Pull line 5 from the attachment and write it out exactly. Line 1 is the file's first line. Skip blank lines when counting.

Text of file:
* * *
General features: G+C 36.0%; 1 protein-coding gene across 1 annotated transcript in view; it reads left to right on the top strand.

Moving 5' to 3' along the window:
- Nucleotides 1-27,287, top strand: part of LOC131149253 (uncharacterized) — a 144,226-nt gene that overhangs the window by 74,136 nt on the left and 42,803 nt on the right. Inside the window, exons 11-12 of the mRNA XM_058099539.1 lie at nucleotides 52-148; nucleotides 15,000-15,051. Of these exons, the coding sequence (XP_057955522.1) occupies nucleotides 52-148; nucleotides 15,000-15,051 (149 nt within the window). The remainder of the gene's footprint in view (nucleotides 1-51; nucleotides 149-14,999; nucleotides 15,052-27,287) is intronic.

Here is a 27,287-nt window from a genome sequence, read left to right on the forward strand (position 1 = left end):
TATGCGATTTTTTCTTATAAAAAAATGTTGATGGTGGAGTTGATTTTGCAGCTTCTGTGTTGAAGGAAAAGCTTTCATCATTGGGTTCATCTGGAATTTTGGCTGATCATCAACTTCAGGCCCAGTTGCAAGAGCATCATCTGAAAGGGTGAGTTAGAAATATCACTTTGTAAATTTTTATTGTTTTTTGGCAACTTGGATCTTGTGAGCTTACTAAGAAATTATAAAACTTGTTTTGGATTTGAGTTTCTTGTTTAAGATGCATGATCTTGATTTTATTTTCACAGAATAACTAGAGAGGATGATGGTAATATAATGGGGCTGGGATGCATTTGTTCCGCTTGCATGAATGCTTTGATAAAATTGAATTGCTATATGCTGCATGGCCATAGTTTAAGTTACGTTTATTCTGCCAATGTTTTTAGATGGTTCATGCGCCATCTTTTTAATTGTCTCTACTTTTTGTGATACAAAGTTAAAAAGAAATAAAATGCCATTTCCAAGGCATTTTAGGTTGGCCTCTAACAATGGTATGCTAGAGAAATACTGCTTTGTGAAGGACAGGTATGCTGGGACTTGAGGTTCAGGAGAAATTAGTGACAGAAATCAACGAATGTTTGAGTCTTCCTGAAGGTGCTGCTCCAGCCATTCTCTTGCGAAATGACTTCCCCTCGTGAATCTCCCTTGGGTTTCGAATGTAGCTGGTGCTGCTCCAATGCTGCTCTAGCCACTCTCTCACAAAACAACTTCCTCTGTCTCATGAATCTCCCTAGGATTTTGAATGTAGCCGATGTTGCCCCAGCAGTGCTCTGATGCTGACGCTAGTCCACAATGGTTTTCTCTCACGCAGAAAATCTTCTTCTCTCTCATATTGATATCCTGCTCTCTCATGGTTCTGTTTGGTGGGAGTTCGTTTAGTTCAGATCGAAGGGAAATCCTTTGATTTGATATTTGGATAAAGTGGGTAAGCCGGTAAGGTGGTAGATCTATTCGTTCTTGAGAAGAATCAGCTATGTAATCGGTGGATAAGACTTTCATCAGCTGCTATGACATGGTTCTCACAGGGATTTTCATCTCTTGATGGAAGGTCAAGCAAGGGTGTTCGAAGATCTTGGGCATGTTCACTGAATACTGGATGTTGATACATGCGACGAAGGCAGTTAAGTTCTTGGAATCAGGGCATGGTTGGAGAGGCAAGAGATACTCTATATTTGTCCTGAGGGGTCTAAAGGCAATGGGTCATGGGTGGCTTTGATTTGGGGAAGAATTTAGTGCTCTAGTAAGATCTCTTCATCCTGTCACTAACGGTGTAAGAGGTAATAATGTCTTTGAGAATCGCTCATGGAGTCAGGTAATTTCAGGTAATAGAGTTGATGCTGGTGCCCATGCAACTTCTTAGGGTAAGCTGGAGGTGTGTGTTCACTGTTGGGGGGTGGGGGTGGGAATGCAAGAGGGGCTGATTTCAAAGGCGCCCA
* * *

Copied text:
TATGCGATTTTTTCTTATAAAAAAATGTTGATGGTGGAGTTGATTTTGCAGCTTCTGTGTTGAAGGAAAAGCTTTCATCATTGGGTTCATCTGGAATTTTGGCTGATCATCAACTTCAGGCCCAGTTGCAAGAGCATCATCTGAAAGGGTGAGTTAGAAATATCACTTTGTAAATTTTTATTGTTTTTTGGCAACTTGGATCTTGTGAGCTTACTAAGAAATTATAAAACTTGTTTTGGATTTGAGTTTCTTGTTTAAGATGCATGATCTTGATTTTATTTTCACAGAATAACTAGAGAGGATGATGGTAATATAATGGGGCTGGGATGCATTTGTTCCGCTTGCATGAATGCTTTGATAAAATTGAATTGCTATATGCTGCATGGCCATAGTTTAAGTTACGTTTATTCTGCCAATGTTTTTAGATGGTTCATGCGCCATCTTTTTAATTGTCTCTACTTTTTGTGATACAAAGTTAAAAAGAAATAAAATGCCATTTCCAAGGCATTTTAGGTTGGCCTCTAACAATGGTATGCTAGAGAAATACTGCTTTGTGAAGGACAGGTATGCTGGGACTTGAGGTTCAGGAGAAATTAGTGACAGAAATCAACGAATGTTTGAGTCTTCCTGAAGGTGCTGCTCCAGCCATTCTCTTGCGAAATGACTTCCCCTCGTGAATCTCCCTTGGGTTTCGAATGTAGCTGGTGCTGCTCCAATGCTGCTCTAGCCACTCTCTCACAAAACAACTTCCTCTGTCTCATGAATCTCCCTAGGATTTTGAATGTAGCCGATGTTGCCCCAGCAGTGCTCTGATGCTGACGCTAGTCCACAATGGTTTTCTCTCACGCAGAAAATCTTCTTCTCTCTCATATTGATATCCTGCTCTCTCATGGTTCTGTTTGGTGGGAGTTCGTTTAGTTCAGATCGAAGGGAAATCCTTTGATTTGATATTTGGATAAAGTGGGTAAGCCGGTAAGGTGGTAGATCTATTCGTTCTTGAGAAGAATCAGCTATGTAATCGGTGGATAAGACTTTCATCAGCTGCTATGACATGGTTCTCACAGGGATTTTCATCTCTTGATGGAAGGTCAAGCAAGGGTGTTCGAAGATCTTGGGCATGTTCACTGAATACTGGATGTTGATACATGCGACGAAGGCAGTTAAGTTCTTGGAATCAGGGCATGGTTGGAGAGGCAAGAGATACTCTATATTTGTCCTGAGGGGTCTAAAGGCAATGGGTCATGGGTGGCTTTGATTTGGGGAAGAATTTAGTGCTCTAGTAAGATCTCTTCATCCTGTCACTAACGGTGTAAGAGGTAATAATGTCTTTGAGAATCGCTCATGGAGTCAGGTAATTTCAGGTAATAGAGTTGATGCTGGTGCCCATGCAACTTCTTAGGGTAAGCTGGAGGTGTGTGTTCACTGTTGGGGGGTGGGGGTGGGAATGCAAGAGGGGCTGATTTCAAAGGCGCCCA